Minneapolis library unions not opposed to merger

Labor leaders say questions remain about the potential impact on the city's librarians

As a proposal to consolidate the Minneapolis and Hennepin County library systems rapidly moves through a governmental approval process, the two largest unions representing employees of the city's libraries said they are not opposed to a merger provided that a certain measure of job security is guaranteed for their members.

The approximately 75 members of the Professional Librarians Union of Minneapolis (PLUM) met during the last week of February and agreed that because a merger should result in increased service at the city's libraries, they are not opposed to it. The American Federation of State, County and Municipal Employees (AFSCME) Council 5, which includes several local units representing employees within both the Minneapolis Public Library (MPL) and Hennepin County Library (HCL) systems, endorsed a consolidation. The endorsement is contingent upon approval by three local units, including Local 99, which represents 150 MPL clerical and support staff employees, and two local units representing 400 HCL employees.

&#8220Workers will embrace change, but they need security,” AFSCME Council 5 Director Eliot Seide said. &#8220We want to make sure that residents of Hennepin County and Minneapolis get the best possible library service, but we also want to make sure that our members have their job security protected and their wages, hours and working conditions protected.”

PLUM President Helen Burke said the decision by MPL librarians not to oppose a merger was driven by the hope that a consolidation will lead to better library service for city residents. That doesn't mean PLUM members don't have concerns about the future of their jobs and the numerous changes a consolidation could bring, Burke said. Under the proposed plan for a merger, MPL employees would become employees of Hennepin County. PLUM members have raised questions about how differences in employment standards - Minneapolis librarians, for example, earn better wages and work 37.5 hours per week while county employees work 40 hours - would be handled in a merger, she said.

&#8220We have a right to be anxious about [a consolidation],” Burke said.

To address those concerns, PLUM said they are not opposed to the merger provided the legislation enabling a merger explicitly state that &#8220MPL employees will retain their collective bargaining rights and their terms and conditions of employment pending negotiations.”

The consolidation of the two systems is on a fast track for approval driven by committee deadlines at the Legislature. The Legislature needs to pass enabling legislation amending the city charter and allowing for countywide taxing authority to support the newly merged library system. The Minneapolis Public Library Board voted March 7 to move forward with a consolidation, the Minneapolis City Council followed suit March 9 and the Hennepin County Board of Commissioners did the same March 20. The bill was introduced in the House Local Government and Metropolitan Affairs Committee March 14 and was sent on to the Finance Committee, allowing it to make the House committee deadline of March 23. The Senate committee deadline is April 14.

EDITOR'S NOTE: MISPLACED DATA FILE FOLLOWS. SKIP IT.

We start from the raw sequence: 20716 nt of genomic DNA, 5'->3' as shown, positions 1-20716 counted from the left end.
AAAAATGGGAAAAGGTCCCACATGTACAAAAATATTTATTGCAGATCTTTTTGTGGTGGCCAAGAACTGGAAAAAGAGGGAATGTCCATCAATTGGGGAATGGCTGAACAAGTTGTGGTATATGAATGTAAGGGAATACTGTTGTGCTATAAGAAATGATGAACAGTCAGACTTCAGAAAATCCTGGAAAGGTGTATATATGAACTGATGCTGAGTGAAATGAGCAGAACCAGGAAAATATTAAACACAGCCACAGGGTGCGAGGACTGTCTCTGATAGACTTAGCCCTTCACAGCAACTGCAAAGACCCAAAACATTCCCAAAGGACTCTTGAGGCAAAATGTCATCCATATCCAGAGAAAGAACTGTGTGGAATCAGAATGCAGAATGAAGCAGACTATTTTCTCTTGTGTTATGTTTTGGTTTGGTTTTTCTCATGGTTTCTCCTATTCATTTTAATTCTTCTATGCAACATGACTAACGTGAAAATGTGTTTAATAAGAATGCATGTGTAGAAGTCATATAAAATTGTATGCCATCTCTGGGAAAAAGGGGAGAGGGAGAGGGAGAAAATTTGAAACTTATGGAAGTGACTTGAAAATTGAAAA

Other MPL employees have yet to weigh in on the merger. Robert Armstrong, president of the Library Supervisors Union of Minneapolis (LSUM), said members of that union had not taken an official stance on the merger as of the first week in March. LSUM, which represents about 20 MPL employees, will meet sometime within the next month to discuss the stance it will take, he said.

&#8220We're just kind of watching and keeping our ears to the ground and trying to find out what everybody else is saying and talking about,” Armstrong said.

A lot of basic questions about the future of MPL employees have yet to be answered, he said.

&#8220There's been a blanket statement that no one loses their job. That's a pretty good blanket statement. But what does that actually mean? Does everybody reapply for their job? Do we all keep our job for six months and then we're all laid off? These are some of the basic questions that need to be addressed,” Armstrong said, adding that the five unions representing 96 percent of MPL employees need to work together as a coalition rather than individually on getting answers.

PLUM does have legal representation that has been in touch with library officials about the union's concerns, Burke said. The union has also kept in contact with Minneapolis Public Library Director Kit Hadley and requested a meeting with City Council members, which was held in the first week of March. AFSCME officials have been working with legislators, Hennepin County commissioners and city officials to ensure the language of the merger is fair for employees, Seide said.

Minneapolis Public Library Communications Manager Megan Peterson said as a way to keep communication open with employees and provide information, the library has created a page about the consolidation on its internal intranet. Hadley has also held four or five meetings with employees to discuss the merger and has also sent out periodic e-mails, Peterson said.

Burke said the merger is once again showcasing the resilience and dedication of MPL employees, who in recent years have seen almost 30 percent of its staff laid off in response to deep state cuts in local government aid and the construction of the new, $100 million-plus Central Library.

&#8220Change is kind of the norm now,” PLUM Vice President Ian Stade said.

Reach Kari VanDerVeen at kvanderveen@mnpubs.com or 436-4373.